This Week In History News, May 30 – Jun. 5

Published June 4, 2021
Updated June 7, 2021

Century-old message in a beer bottle discovered in Detroit, the earliest animal carvings ever found in Scotland, and Roman-era decapitations uncovered in England.

Message In A Bottle From 1913 Discovered Inside The Walls Of A Detroit Train Station

1913 Message In A Bottle

Daniel Mears/The Detroit NewsThough workers were tempted to remove the message from the bottle right away, they held back, fearing, “If we did anything to remove it, we would have destroyed it.”

Construction workers renovating a train station in Detroit just found a century-old message in a bottle wedged inside one of the walls. Though some of the writing is nearly impossible to make out, it’s believed to read, “Dan Hogan & Geo Smith stuck this ceiling of Chicago, July 1913.”

Read more about this stunning discovery here.

An Archaeology Student Out For A Walk Just Accidentally Discovered The Oldest Animal Carvings In Scotland

Prehistoric Animal Carvings

Historic Environment ScotlandThe carvings have been dated to the Neolithic or Early Bronze Age, and are between 4,000 and 5,000 years old.

A Scottish archaeology student accidentally made the discovery of a lifetime while taking an evening walk. Hamish Fenton was cutting through Kilmartin Glen, a prehistoric Scottish landmark known for its mound tombs and geometric carvings, when he thought to look inside a cairn tomb on the outskirts of the ancient site.

When his flashlight illuminated the ceiling of the massive stone tomb, Fenton discovered carvings of deer in the rock. Experts say the discovery will rewrite the history of ancient Scottish art.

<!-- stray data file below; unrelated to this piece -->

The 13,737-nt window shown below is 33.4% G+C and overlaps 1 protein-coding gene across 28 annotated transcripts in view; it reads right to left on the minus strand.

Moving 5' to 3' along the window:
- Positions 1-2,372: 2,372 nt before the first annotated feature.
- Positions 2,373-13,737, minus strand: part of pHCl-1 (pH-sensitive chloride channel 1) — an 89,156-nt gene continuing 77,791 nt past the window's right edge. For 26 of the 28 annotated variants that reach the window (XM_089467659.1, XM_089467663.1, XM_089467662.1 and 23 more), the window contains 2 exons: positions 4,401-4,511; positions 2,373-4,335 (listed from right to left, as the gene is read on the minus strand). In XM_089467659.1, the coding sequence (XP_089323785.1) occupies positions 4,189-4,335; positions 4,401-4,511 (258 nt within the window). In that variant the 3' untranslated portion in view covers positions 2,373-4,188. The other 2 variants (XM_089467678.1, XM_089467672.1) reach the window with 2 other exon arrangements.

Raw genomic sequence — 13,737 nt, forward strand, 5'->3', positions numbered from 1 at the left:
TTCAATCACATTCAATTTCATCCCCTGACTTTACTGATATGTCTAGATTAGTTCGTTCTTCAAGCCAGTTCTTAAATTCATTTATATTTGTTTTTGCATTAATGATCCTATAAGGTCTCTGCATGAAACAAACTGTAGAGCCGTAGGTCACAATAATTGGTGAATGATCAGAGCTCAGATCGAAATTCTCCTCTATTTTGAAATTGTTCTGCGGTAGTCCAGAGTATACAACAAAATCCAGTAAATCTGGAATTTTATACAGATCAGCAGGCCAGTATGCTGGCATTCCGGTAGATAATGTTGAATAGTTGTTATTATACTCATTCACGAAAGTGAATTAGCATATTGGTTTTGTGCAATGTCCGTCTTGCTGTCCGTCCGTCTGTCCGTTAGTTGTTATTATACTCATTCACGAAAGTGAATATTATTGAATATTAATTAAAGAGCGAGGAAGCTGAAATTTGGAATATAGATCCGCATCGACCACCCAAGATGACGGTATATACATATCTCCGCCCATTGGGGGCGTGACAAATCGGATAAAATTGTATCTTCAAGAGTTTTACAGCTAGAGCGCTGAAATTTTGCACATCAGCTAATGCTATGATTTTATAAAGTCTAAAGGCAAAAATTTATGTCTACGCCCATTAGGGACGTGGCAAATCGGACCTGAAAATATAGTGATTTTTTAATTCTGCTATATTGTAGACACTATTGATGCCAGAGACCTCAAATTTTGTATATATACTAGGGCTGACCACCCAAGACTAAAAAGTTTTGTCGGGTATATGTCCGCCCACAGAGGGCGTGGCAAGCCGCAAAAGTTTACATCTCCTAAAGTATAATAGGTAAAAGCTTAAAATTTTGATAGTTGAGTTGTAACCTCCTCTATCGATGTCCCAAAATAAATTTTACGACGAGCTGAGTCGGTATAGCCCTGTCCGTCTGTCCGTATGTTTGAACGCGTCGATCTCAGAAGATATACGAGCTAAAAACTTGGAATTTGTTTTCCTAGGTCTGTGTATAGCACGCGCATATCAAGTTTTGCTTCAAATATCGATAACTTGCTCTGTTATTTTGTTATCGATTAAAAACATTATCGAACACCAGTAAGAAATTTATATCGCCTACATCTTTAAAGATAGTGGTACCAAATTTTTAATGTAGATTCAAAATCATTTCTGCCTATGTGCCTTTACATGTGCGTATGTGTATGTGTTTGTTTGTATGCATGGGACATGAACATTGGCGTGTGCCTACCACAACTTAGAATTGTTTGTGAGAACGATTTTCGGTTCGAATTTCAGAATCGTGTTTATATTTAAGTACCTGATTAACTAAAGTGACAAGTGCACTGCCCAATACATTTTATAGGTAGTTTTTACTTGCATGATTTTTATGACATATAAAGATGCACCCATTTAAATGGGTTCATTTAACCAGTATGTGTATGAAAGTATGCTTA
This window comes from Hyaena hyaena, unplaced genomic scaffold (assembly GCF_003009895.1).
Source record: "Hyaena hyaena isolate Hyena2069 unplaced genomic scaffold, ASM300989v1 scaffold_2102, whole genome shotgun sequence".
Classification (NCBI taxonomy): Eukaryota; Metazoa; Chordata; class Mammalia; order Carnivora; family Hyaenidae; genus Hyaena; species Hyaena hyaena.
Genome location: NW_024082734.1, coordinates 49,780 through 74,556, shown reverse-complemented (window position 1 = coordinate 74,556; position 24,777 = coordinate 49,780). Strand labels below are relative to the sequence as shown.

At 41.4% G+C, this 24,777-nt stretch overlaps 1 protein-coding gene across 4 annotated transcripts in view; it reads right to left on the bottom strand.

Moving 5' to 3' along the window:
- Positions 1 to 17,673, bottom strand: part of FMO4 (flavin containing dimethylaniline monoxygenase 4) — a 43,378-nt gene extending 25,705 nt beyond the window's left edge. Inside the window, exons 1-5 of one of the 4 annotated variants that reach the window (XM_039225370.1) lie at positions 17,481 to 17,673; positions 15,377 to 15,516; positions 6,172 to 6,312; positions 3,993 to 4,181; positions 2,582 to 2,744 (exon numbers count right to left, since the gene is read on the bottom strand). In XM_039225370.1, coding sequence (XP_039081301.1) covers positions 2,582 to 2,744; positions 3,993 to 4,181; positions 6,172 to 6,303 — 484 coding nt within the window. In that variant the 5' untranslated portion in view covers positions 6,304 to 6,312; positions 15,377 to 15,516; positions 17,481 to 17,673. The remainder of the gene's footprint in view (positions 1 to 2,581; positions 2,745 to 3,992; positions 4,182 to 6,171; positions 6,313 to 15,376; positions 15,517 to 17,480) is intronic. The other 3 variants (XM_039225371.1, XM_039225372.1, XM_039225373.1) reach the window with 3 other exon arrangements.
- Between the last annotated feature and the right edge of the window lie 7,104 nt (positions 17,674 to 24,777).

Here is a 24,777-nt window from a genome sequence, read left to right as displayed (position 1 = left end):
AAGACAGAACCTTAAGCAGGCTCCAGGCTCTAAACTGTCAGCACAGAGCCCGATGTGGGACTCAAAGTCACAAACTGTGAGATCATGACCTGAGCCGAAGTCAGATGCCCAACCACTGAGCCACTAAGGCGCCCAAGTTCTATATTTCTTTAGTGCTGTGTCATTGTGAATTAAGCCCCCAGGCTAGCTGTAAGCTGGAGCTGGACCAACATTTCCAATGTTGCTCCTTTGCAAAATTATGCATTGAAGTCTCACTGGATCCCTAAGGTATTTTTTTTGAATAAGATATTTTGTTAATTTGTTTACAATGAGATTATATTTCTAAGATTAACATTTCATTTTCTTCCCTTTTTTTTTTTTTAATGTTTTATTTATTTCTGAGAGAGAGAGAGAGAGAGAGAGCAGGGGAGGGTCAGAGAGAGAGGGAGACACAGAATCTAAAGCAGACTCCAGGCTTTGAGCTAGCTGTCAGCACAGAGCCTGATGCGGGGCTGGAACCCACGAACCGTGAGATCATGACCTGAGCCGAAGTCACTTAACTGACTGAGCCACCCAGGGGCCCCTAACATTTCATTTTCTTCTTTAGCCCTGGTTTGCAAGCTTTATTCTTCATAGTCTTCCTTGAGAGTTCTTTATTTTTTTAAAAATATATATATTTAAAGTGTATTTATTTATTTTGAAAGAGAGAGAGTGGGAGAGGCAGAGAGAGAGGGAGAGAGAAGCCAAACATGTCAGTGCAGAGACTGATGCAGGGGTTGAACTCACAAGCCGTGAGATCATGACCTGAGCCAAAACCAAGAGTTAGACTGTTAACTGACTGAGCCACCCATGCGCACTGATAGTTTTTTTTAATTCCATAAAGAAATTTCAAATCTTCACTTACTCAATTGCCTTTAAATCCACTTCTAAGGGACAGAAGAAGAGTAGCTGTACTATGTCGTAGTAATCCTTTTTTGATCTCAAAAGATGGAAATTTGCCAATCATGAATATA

Dig deeper in this report.

Archaeologists Unearth ‘Exceptionally High’ Number Of Decapitated Bodies At Roman Burial Site In England

Decapitated Head

Dave Webb/Cambridge Archaeological UnitOne of the decapitated skeletons found at Knobb’s Farm.

Ancient Romans left an enduring mark on present-day Britain. Crumbling stone walls across the island speak to their once-vast empire. But a cemetery uncovered in Cambridgeshire highlights another legacy of Roman rule — its brutality. Here, archeologists discovered a high number of decapitated skeletons, likely belonging to people who somehow offended their conquerers.

Archeologists from the Cambridge Archaeological Unit made the discovery at Knobb’s Farm in Cambridgeshire, some 70 miles north of London. There, between 2001 and 2010, they unearthed three Roman-era cemeteries from the third century.

But these cemeteries stood out. Of the 52 burials, 17 were decapitated, and 13 were buried face down.

Read on here.

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All That's Interesting is a Brooklyn-based digital publisher that seeks out the stories to illuminate the past, present, and future.